In a landmark decision rendered in 1978, the Court of Appeals, the state's highest court, found that any gathering of a quorum of a public body for the purpose of conducting public business is a "meeting" that must be convened open to the public, whether or not there is an intent to take action and regardless of the manner in which a gathering may be characterized [see Orange County Publications v. Council of the City of Newburgh, 60 AD 2d 409, aff'd 45 NY 2d 947 (1978)].
I point out that the decision rendered by the Court of Appeals was precipitated by contentions
made by public bodies that so-called "work sessions" and similar gatherings held for the purpose of
discussion, but without an intent to take action, fell outside the scope of the Open Meetings Law.
In discussing the issue, the Appellate Division, whose determination was unanimously affirmed by the Court of Appeals, stated that:
"We believe that the Legislature intended to include more than the
mere formal act of voting or the formal execution of an official
document. Every step of the decision-making process, including the
decision itself, is a necessary preliminary to formal action. Formal
acts have always been matters of public record and the public has always been made aware of how its officials have voted on an issue. There would be no need for this law if this was all the Legislature intended. Obviously, every thought, as well as every affirmative act of a public official as it relates to and is within the scope of one's official duties is a matter of public concern. It is the entire decision-making process that the Legislature intended to affect by the enactment of this statute" (60 AD 2d 409, 415).
The court also dealt with the characterization of meetings as "informal," stating that:
"The word 'formal' is defined merely as 'following or according with
established form, custom, or rule' (Webster's Third New Int.
Dictionary). We believe that it was inserted to safeguard the rights of
members of a public body to engage in ordinary social transactions,
but not to permit the use of this safeguard as a vehicle by which it precludes the application of the law to gatherings which have as their true purpose the discussion of the business of a public body" (id.).
Based upon the direction given by the courts, if a majority of the Board gathers to discuss
public business, in their capacities as Board members, any such gathering, in my opinion, would constitute a "meeting" subject to the Open Meetings Law. Again, however, the presence of a majority does not necessarily signify the presence of a quorum, which is a gathering of a majority of the total membership preceded by reasonable notice given to each member.
Next and perhaps most importantly, in a judicial decision dealing with a situation in which
four members of a town board approved the publication of a letter by phone without informing the fifth, the court reached the same conclusion as offered here and cited an opinion rendered by this office. In Cheevers v. Town of Union (Supreme Court, Broome County, September 3, 1998), the court stated that:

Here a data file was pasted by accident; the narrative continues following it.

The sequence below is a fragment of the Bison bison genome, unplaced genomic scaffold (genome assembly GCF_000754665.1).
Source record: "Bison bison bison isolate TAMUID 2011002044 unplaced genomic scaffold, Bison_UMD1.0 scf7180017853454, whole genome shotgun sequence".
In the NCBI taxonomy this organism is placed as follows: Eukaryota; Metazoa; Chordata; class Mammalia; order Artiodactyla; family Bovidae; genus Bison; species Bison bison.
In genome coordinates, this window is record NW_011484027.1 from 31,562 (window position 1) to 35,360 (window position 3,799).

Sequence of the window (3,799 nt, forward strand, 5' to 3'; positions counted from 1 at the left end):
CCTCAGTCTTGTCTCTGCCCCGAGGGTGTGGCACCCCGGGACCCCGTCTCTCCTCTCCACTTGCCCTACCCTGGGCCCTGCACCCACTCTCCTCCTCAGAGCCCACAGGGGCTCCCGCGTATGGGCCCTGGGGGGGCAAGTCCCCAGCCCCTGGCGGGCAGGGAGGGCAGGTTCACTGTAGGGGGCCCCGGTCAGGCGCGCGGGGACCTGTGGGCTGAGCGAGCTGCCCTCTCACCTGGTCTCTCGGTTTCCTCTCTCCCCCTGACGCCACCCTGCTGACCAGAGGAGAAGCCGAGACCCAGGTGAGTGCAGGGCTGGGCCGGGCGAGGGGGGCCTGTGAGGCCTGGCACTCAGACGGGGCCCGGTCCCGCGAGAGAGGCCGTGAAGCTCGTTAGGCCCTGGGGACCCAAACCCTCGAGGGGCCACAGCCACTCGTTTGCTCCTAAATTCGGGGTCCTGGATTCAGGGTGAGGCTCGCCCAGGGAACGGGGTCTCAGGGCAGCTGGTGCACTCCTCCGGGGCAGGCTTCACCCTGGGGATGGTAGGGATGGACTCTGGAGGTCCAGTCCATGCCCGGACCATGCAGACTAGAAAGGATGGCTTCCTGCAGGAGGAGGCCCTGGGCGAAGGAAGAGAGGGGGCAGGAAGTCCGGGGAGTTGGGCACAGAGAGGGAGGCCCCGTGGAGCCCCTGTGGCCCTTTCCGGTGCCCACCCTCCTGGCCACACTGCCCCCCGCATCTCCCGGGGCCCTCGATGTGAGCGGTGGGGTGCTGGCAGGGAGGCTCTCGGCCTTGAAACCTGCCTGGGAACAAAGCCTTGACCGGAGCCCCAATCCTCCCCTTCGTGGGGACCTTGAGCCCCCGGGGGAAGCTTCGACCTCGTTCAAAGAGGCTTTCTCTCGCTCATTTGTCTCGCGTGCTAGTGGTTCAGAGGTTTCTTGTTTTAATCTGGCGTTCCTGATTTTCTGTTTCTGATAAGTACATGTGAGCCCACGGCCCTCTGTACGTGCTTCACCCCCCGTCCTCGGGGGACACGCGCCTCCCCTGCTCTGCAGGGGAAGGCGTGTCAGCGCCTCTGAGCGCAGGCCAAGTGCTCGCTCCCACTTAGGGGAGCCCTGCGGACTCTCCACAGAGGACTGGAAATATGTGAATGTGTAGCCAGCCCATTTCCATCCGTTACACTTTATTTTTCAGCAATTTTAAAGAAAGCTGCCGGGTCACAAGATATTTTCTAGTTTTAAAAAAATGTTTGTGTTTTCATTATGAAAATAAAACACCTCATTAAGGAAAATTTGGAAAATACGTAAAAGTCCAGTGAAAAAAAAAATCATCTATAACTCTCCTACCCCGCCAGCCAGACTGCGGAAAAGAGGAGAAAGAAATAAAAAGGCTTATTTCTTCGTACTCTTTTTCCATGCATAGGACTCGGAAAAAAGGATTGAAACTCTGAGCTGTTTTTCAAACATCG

"...there is a question as to whether the series of telephone calls
among the individual members constitutes a meeting which would be
subject to the Open Meetings Law. A meeting is defined as ‘the
official convening of a public body for the purpose of conducting
public business' (Public Officers Law §102 ). Although ‘not every assembling of the members of a public body was intended to fall within the scope of the Open Meetings Law [such as casual encounters by members], ***informal conferences, agenda sessions
and work sessions do invoke the provisions of the statute when a quorum is present and when the topics for discussion and decision are such as would otherwise arise at a regular meeting' (Matter of Goodson Todman Enter. v. City of Kingston Common Council, 153
AD2d 103, 105). Peripheral discussions concerning an item of public business are subject to the provisions of the statute in the same manner as formal votes (see, Matter of Orange County Publs. v. Council of City of Newburgh, 60 AD2d 309, 415 affd 45 NY2d 947).
The issue was the Town's policy concerning tax assessment
reductions, clearly a matter of public business. There was no physical
gathering, but four members of the five-member board discussed the
issue in a series of telephone calls. As a result, a quorum of members
of the Board were ‘present' and determined to publish the Dear Resident article. The failure to actually meet in person or have a telephone conference in order to avoid a ‘meeting' circumvents the intent of the Open Meetings Law (see e.g., 1998 Advisory Opns Committee on Open Government 2877). This court finds that telephonic conferences among the individual members constituted a meeting in violation of the Open Meetings Law..."
In sum, for the reasons described above, I do not believe that the Mayor and two trustees
could validly have acted as the Board of Trustees in the manner presented.
Lastly, you asked whether it is "legal or fraudulent to create" the letterhead that "pretends
not to be ‘official' village stationery..." In this regard, since the advisory jurisdiction pertains to matters involving the Open Meetings and Freedom of Information Laws, I cannot offer guidance concerning that issue.
I hope that I have been of assistance.
Robert J. Freeman
cc: Board of Trustees